I am looking for electric deadbolts for external steel doors - to place several of them on a door - one on each side (top, bottom, left, right) for extra security.

I want to buy just the deadbolt which opens when electric current appears on the wire, the electronics which will apply to current when an authorized user is at the door will be designed separately.

I need the electric deadlocks to be secure enough to be the only locks on an external home door in a high burglary rate area. And on the other hand be highly reliable in the sense that it'll always open when applied current, because if it doesn't I'd have to sleep on the doorstep.

The lock should operate on DC (not mains AC power) - to be able to use battery backup.

What parameters which I should look for in such locks, and what kinds to avoid?

  • Four deadbolts and a steel door? Are you designing a bank vault?
    – Doresoom
    Apr 3, 2011 at 19:50
  • @Doresoom: You guessed it, LOL! But the bank is not too big and rich, so I have a budget of about 150 EUR/200 USD per deadbolt, any suggestions within that budget?
    – ria
    Apr 3, 2011 at 20:08
  • Is this for your homes exterior door? Does the room/house you are trying to secure have windows?
    – Tester101
    Apr 5, 2011 at 16:19
  • @Tester101: no, it doesn't. Its a bike shed out of 2 mm thick stainless steel, a steel door in the front and back for redundancy in case one of the locks in one door fail to open.
    – ria
    Apr 5, 2011 at 16:35
  • That's some hardcore security for a bike shed!
    – Tester101
    Apr 5, 2011 at 16:41

1 Answer 1


First off, I make no warranty of any of these suggestions. Especially if this is actually a bank...

I would be hesitant to completely rely on an all-electronic solution, since if there is a failure (which, frankly, is likely with a budget of only 200 per lock), you don't want to have to resort to a plasma torch or something to cut open (and destroy) the door to get in.

What seems like an interesting option to me though would be some of the RF-controlled keyless locks on the market. These look like a normal deadbolt, but have an RF remote.

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What would be needed in whatever is chosen is the ability to hook into it, specifically, you need two things:

  • The ability to remotely control lock/unlock
  • The ability to sense if it's locked or unlocked

I'm going to assume that you have some type of microcontroller running the rest of this setup. You didn't specify.. but presumably you have something that has some I/O on it, the ability to connect it to the locks, and some software running to handle what I describe below. I'll also assume that you have an alarm and monitoring.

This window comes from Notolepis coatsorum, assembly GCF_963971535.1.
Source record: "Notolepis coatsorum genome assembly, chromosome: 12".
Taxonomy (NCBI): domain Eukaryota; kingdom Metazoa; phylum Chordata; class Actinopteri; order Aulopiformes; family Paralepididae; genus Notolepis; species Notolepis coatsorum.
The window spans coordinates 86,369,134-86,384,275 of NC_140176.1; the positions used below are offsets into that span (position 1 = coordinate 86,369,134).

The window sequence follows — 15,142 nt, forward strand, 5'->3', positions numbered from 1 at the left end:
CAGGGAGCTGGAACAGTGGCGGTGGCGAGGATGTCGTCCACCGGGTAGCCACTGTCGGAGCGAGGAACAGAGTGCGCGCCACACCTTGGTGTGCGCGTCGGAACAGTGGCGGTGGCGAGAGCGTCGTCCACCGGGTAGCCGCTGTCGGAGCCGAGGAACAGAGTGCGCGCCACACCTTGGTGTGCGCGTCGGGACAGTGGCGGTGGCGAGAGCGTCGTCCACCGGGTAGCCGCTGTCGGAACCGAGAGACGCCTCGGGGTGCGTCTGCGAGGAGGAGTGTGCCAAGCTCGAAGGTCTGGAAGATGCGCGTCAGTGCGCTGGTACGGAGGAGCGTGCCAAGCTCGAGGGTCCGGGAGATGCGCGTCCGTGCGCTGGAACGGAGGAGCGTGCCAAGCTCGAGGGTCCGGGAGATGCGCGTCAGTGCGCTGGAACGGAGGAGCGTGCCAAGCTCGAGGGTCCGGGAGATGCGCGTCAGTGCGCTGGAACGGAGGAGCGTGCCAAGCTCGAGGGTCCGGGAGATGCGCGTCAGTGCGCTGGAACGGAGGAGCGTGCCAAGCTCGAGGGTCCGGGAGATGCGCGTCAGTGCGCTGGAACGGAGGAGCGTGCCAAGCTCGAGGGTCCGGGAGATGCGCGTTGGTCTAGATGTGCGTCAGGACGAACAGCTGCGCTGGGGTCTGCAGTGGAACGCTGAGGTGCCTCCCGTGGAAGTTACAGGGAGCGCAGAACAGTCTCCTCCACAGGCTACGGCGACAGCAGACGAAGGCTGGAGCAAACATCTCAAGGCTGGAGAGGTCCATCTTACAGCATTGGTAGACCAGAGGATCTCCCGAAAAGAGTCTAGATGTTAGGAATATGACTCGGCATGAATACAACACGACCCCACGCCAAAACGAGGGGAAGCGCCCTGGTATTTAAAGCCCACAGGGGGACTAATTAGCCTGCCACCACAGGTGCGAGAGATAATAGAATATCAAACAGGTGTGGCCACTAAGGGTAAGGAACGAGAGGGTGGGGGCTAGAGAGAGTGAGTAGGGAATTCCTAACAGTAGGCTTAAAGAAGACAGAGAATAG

To control the lock, ideally, you could hardwire in to it, and be able to apply a signal to lock/unlock all the deadbolts. Less ideally, you could hack apart the remotes, and have your controller effectively press the buttons on the remote(s) to lock/unlock. This adds unreliability since you're dependent on an RF signal.

Since these are keyed locks, you have a nice backup mechanism if everything fails: use the 4 keys to open the locks (and note, you'd need to be sure they're 4 separate keys).

Of course, since they're keyed locks, they're also susceptible to being picked/bumped. To try and combat that, what you can do is have your controller monitor each lock individually. If any of the locks ever open when the controller didn't tell them to, then it should trigger an immediate alarm (consider: someone is likely to pick/bump one at a time). If this is an exterior door, then this is your first line of defence, unfortunately. If it's an interior door, then you should also have motion and other door sensors that will hopefully trigger before someone gets to this door.

You also need to consider all other aspects of physical security. You're only as secure as the weakest point, so if someone can break through a window or wall or vent then it doesn't matter how good the door is. Physical security is also just a matter of time: eventually, you can get through anything. That's why I suggested having an alarm system connected, which is both a deterrent, and triggers a police/whatever response. Consider: safes, even high-end ones, are rated by the time it takes to crack them: your door will be no different. Having video cameras probably helps as well, both as a deterrent and to help catch people afterwards. Your video and security system also need to be protected, so that they can't just be disabled/destroyed.

On the other hand, too much security and you actually can attract attention. I've heard that the houses with extra locks, security cameras, etc, are often targeted by thieves since they look like they have something valuable worth protecting.

  • Well, thanks for lots of ideas, but unfortunately most of them don't apply to my situation, for example: backup will be provided by a second door on the other side of the building, and the building has no windows. Specifically my question is only about the issue of finding the most reliable deadbolt which will open given 12VDC electric current, for other parts of the setup I already have lots of solutions. But thanks anyway. P.S. I noticed some electric deadbolts rated with "holding force" in kg (or lb), what value of "holding force" should I aim at? How good is 1000 kg?
    – ria
    Apr 5, 2011 at 1:55

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